Following multiple instances of Islamic extremist terrorism, non-violent Muslims around the world began a movement to label Islam, “a religion of peace”. Many say that distinct segments of the Muslim population advocate violence, but that at its core, Islam encompasses peace and pacifism. Still, although peace is preached in every religion, the manifestation of belief can sometimes be non-peaceful and oppressive. So, what are the world’s most peaceful religions?
Well, most of the world’s religious population falls into one of two categories: Western Abrahamic religions, and Eastern Dharmic religions. Problematically, some scholars argue that all three major Western religions: Christianity, Islam, and Judaism, are inherently violent. As they are all monotheistic and exclusive, nonbelievers are directly and implicitly considered at odds with religious doctrine. Despite preaching peace, numerous acts of violence have been committed in the name of God, Allah, and Yahweh throughout history. That leaves the Dharmic faiths. These are predominantly Eastern religions such as Hinduism, Sikhism, Buddhism, and Jain•ism. Hinduism has long been identified as non-violent, largely due to the influence of the pacifist Mahatma Gandhi. However, even within the religion, violence may be used to protect oneself or one’s country. One Hindu god states that violence is necessary in the defense of justice, and does not conflict with a spiritual life. And even Gandhi himself was killed by a fellow Hindu.
A similar view is found in Sikhism. Violence is permitted when absolutely necessary; and historically, Sikhs have been oppressed, forcing them to fight back. After years of such oppression in India, Sikhs began wearing a small knife called a “ker-paan.” It is one of five mandatory articles of faith and is symbolically carried to defend themselves and others. But while Sikhs may have good reason to be occasionally violent, it doesn’t help make their case for being peaceful. Buddhism has always been pointed to as one of the world’s most peaceful religions. In order to fulfill one of their three most important tenets, Buddhists cannot harm any sentient living thing. Historical Buddhist texts actively condemn violence, and the Buddha himself even states that soldiers who die in a “killing mindset” will have an unpleasant reincarnation. However, in practice, Buddhists have not always preferred nonviolence. In Myanmar, a predominantly Buddhist population has been violently oppressing a stateless, Rohingya Muslim minority. Acts of violence by Buddhists are frequently based on political or cultural differences, and not specifically religion. This leaves Jainism.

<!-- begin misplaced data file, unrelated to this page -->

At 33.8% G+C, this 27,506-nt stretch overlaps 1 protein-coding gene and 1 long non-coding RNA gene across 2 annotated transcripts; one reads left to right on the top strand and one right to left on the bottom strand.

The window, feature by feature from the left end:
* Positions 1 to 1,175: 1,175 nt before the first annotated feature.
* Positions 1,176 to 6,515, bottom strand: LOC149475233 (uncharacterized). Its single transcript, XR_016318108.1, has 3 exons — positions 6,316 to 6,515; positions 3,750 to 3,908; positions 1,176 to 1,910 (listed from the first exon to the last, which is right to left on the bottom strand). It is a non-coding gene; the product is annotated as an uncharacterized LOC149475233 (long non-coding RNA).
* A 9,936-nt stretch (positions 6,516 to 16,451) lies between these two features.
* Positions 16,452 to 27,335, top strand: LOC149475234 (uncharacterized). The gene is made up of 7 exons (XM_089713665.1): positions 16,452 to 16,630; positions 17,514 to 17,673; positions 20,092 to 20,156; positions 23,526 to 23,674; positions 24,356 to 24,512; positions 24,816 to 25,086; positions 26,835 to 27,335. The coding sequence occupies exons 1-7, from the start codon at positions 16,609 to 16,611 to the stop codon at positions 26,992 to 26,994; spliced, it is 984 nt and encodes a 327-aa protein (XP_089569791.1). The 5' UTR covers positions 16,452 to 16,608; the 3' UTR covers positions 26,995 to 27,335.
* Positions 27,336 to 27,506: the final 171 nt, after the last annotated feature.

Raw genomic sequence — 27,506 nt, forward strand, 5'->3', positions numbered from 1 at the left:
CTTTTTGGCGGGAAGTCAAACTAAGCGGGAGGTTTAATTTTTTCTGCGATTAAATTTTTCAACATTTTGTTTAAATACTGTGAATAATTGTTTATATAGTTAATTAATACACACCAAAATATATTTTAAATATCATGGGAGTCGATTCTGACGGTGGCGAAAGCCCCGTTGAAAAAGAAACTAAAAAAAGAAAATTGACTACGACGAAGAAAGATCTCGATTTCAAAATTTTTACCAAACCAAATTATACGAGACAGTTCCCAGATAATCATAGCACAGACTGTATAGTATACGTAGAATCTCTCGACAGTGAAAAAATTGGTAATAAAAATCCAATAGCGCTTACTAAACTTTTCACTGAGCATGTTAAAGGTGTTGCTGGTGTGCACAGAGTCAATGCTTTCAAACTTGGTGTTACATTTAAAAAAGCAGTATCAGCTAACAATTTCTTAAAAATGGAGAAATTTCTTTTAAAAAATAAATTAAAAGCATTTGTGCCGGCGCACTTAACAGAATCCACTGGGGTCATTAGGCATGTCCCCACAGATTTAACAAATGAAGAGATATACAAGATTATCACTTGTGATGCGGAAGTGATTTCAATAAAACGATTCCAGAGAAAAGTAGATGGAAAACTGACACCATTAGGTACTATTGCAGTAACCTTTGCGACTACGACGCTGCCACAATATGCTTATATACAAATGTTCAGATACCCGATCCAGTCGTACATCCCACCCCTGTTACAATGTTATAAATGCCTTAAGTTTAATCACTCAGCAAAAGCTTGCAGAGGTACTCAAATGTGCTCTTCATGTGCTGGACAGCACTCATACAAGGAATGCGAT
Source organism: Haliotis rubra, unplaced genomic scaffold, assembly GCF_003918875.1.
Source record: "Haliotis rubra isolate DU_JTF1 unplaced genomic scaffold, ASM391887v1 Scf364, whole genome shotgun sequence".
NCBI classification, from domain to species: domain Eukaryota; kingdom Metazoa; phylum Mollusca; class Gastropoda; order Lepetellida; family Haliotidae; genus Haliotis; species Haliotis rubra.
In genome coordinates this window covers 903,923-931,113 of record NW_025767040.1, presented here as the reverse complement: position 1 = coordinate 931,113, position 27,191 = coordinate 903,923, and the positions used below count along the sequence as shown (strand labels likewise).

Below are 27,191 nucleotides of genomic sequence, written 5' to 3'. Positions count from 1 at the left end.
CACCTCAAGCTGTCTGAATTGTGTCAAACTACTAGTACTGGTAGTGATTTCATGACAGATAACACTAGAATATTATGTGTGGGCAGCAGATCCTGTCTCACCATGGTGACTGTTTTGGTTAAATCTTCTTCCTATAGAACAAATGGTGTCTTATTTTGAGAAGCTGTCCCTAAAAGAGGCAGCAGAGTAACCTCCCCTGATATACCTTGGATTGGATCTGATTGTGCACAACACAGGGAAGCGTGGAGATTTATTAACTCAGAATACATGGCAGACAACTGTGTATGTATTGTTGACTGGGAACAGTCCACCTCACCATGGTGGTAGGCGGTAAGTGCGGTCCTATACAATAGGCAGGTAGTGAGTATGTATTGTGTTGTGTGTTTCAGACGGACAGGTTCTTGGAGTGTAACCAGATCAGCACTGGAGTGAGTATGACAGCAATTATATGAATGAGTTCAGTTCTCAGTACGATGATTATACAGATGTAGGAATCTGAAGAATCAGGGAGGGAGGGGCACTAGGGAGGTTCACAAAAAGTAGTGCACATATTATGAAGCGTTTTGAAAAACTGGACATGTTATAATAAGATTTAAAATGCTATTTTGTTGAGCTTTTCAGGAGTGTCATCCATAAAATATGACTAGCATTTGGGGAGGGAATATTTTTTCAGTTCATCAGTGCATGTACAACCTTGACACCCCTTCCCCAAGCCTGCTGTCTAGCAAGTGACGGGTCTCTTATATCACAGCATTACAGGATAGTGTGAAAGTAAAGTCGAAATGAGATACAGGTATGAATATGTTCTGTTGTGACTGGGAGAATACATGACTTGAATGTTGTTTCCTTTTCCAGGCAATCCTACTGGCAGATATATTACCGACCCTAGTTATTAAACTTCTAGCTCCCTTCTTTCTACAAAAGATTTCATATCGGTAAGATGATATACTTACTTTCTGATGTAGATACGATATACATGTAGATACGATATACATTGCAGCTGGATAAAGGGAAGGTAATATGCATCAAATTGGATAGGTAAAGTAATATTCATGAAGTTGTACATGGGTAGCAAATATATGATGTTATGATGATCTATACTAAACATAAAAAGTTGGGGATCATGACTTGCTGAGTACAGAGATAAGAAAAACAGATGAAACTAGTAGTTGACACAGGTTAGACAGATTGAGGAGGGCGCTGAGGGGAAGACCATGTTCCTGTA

Although Jainism is not as popular as the other religions mentioned, there are roughly four and a half million Jains , almost exclusively living in India. Jainism advocates nonviolence and pacifism as a fundamental ethical principle. All violence is viewed as a form of self-injury, as it prevents one from reaching spiritual liberation. And unlike other religions, Jains believe nonviolence applies not only to people, but animals, plants, and even microorganisms. As a result, practitioners are strictly vegetarian, they walk in a way so as to avoid stepping on insects, and they’ll even refuse to filter water to keep any bacteria in it alive. These 7 religions are among the largest, but there are estimated thousands of smaller, newer movements with their own distinct views. Of the main religions, however, Jainism prioritizes peace and nonviolence more so than any other. The Sikhs may not be the most peaceful, but they’re definitely among the most interesting.